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Indiana HIE Now Delivers Continuity of Care Documents

June 25, 2014
by Rajiv Leventhal
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The Indiana Health Information Exchange (IHIE) has announced that it now delivers 20,000 reports each month aimed at improving transitions of care for patients.

These reports, or continuity of care documents (CCDs), can enhance communication and coordination as a patient moves from one facility to another, but its delivery poses a technology challenge that IHIE has been able to overcome, the organization’s officials say.

The ability to deliver this kind of document required an enhancement to IHIE’s existing technology, specifically its DOCS4DOCS (D4D) electronic results delivery service.  It was supported, in part, through federal funding from Indiana’s HIE program.

Seventy-two of IHIE’s network of 102 hospitals have signed up for this service, including the state’s largest health systems.  It is expected that more will be participating in the coming months. In May 2014, more than 20,000 CCDs were delivered on behalf of the participating hospitals, which is in addition to the 14 million test results and other reports that IHIE already delivers each month through the D4D service, IHIE officials say.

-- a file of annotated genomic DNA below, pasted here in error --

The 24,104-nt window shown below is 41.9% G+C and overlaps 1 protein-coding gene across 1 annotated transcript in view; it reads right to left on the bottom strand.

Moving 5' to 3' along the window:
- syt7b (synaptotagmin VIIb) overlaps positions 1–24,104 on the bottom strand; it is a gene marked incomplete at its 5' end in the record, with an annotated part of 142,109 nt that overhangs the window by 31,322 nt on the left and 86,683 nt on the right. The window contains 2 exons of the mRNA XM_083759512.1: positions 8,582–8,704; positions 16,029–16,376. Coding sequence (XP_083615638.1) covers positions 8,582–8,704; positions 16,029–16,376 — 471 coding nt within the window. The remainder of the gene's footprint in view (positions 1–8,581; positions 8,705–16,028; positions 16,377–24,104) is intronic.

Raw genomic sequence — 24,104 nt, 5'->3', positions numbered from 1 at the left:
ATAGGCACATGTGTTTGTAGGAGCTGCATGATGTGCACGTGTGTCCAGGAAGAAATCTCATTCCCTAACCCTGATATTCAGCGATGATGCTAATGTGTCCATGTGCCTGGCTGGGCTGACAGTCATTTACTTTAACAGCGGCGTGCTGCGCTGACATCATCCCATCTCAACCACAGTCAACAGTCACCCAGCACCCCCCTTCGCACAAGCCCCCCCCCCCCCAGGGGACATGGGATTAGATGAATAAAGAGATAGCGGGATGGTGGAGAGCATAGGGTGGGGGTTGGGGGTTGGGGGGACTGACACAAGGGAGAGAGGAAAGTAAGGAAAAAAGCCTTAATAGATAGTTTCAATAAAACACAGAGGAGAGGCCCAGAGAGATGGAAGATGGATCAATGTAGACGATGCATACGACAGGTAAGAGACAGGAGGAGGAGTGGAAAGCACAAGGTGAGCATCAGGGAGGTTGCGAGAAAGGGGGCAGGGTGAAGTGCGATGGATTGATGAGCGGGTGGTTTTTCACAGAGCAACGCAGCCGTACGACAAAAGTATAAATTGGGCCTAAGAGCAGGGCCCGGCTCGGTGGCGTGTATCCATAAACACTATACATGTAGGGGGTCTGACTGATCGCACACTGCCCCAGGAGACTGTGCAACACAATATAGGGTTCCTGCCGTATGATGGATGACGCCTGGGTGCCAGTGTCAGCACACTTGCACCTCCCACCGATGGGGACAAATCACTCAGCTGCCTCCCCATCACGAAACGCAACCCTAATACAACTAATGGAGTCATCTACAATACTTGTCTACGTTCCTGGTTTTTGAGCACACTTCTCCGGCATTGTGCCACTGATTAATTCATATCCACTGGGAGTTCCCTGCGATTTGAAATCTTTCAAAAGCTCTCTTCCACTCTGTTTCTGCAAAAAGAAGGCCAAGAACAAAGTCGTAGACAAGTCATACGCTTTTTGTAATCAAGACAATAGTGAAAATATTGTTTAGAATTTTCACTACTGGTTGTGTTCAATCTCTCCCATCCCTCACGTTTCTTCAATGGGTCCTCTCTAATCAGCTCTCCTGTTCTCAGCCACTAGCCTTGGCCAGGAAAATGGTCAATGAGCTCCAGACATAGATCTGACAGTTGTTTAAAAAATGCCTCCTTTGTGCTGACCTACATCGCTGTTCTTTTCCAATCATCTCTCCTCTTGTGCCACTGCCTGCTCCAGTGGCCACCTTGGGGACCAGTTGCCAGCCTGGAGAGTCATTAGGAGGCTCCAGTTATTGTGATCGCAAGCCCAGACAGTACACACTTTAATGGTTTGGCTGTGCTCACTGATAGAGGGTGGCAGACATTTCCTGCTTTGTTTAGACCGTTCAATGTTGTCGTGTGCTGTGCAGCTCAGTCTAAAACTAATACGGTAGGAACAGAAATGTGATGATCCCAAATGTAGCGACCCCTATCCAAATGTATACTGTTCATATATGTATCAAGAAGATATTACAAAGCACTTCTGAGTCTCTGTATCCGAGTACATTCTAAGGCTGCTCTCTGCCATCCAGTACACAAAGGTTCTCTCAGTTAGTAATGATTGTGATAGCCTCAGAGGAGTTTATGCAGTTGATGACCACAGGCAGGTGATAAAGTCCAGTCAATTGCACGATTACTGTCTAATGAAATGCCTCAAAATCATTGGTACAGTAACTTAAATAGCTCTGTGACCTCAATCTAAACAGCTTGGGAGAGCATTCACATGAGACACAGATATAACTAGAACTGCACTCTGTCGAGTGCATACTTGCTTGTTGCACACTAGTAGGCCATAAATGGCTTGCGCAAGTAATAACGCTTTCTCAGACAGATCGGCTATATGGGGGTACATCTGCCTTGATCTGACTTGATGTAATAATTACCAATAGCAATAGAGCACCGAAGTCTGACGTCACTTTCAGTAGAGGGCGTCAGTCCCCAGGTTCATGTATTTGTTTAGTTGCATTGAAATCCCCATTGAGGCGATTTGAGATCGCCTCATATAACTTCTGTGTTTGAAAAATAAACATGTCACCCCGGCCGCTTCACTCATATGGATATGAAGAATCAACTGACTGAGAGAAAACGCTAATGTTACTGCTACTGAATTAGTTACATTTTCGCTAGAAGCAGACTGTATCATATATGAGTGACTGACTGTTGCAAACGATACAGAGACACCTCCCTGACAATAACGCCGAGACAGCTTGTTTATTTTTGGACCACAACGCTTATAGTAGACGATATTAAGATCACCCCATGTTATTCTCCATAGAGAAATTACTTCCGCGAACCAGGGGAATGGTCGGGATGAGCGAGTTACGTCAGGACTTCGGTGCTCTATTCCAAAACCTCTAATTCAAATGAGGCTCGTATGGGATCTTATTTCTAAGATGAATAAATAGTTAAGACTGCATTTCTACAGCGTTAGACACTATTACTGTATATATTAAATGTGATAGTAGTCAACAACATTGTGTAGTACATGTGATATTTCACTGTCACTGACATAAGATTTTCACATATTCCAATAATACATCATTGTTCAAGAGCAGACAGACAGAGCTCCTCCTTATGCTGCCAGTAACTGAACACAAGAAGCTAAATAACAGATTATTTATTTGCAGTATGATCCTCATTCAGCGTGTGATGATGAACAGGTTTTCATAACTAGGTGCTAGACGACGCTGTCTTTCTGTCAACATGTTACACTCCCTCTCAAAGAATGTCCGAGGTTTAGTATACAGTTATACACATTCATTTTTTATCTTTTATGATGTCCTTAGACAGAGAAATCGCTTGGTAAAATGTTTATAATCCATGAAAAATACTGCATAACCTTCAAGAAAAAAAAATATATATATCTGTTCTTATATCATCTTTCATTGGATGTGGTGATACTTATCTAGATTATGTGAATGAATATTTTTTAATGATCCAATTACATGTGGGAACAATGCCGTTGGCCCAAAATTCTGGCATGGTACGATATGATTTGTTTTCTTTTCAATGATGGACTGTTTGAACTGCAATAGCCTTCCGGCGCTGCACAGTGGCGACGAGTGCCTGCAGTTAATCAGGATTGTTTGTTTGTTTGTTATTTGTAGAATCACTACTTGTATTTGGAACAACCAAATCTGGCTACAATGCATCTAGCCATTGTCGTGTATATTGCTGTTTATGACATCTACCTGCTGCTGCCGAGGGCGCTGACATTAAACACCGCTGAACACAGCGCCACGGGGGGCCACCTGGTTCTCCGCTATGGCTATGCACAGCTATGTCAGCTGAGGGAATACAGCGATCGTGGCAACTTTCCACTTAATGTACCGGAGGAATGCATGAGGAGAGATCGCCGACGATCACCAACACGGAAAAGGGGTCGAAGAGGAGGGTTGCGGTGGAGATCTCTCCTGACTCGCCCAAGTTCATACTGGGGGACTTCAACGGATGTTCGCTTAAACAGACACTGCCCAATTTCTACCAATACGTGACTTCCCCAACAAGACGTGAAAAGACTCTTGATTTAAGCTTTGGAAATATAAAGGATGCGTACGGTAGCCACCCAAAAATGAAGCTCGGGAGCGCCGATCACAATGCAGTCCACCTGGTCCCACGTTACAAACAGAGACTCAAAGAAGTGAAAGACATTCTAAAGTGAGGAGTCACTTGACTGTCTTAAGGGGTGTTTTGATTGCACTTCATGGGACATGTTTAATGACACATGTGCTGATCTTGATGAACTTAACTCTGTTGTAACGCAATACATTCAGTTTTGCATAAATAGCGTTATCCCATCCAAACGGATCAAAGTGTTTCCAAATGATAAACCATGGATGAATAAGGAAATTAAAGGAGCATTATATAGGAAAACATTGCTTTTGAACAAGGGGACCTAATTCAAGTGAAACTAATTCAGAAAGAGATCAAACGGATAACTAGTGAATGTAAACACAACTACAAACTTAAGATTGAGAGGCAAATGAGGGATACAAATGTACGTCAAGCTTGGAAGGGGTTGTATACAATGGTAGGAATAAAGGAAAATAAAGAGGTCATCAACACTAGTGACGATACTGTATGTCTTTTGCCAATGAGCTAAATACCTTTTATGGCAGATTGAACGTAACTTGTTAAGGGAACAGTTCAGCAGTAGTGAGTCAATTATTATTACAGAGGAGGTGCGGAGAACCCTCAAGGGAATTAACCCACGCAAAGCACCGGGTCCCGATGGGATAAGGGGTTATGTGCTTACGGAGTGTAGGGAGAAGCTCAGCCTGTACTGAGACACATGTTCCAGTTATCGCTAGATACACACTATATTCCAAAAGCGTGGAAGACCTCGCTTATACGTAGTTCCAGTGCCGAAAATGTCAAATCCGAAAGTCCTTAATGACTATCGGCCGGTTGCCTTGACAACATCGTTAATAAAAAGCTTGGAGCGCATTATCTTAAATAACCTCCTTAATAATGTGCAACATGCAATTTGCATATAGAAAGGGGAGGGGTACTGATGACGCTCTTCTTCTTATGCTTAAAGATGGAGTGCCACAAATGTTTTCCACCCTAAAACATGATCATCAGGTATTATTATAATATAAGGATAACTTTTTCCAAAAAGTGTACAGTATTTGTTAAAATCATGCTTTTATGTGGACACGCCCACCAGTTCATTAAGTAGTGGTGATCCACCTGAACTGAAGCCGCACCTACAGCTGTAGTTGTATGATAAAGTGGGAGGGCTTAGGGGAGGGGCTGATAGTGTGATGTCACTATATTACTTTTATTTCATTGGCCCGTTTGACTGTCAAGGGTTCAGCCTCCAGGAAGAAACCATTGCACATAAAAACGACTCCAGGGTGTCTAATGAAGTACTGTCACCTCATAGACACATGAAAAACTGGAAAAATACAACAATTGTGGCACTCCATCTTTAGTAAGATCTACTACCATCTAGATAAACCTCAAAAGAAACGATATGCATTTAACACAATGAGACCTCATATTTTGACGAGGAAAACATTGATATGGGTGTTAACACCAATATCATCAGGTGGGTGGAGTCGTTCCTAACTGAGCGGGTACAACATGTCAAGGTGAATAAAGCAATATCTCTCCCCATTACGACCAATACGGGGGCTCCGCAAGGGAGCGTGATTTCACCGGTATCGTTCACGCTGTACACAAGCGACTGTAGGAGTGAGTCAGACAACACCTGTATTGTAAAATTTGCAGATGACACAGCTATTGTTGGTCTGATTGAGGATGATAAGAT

Since the participating hospitals are utilizing their electronic health records (EHRs) to send these documents through IHIE, they can fulfill certain requirements by the federal government to enhance public health, patient engagement and transition of care objectives within Stage 2 of meaningful use.

“IHIE has been able to solve an extremely difficult problem in the healthcare system by coming up with an elegant and relatively easy solution for our customers to help them meet these requirements,” John Kansky, interim president and CEO of the Indiana Health Information Exchange, said in a statement.  “We are able to work within providers’ existing workflow, without the need for a separate, secure email based solution.  The breadth and expertise of IHIE’s unique network has enabled us to offer these kinds of “value-added” solutions, which would be difficult to achieve on a smaller scale.”

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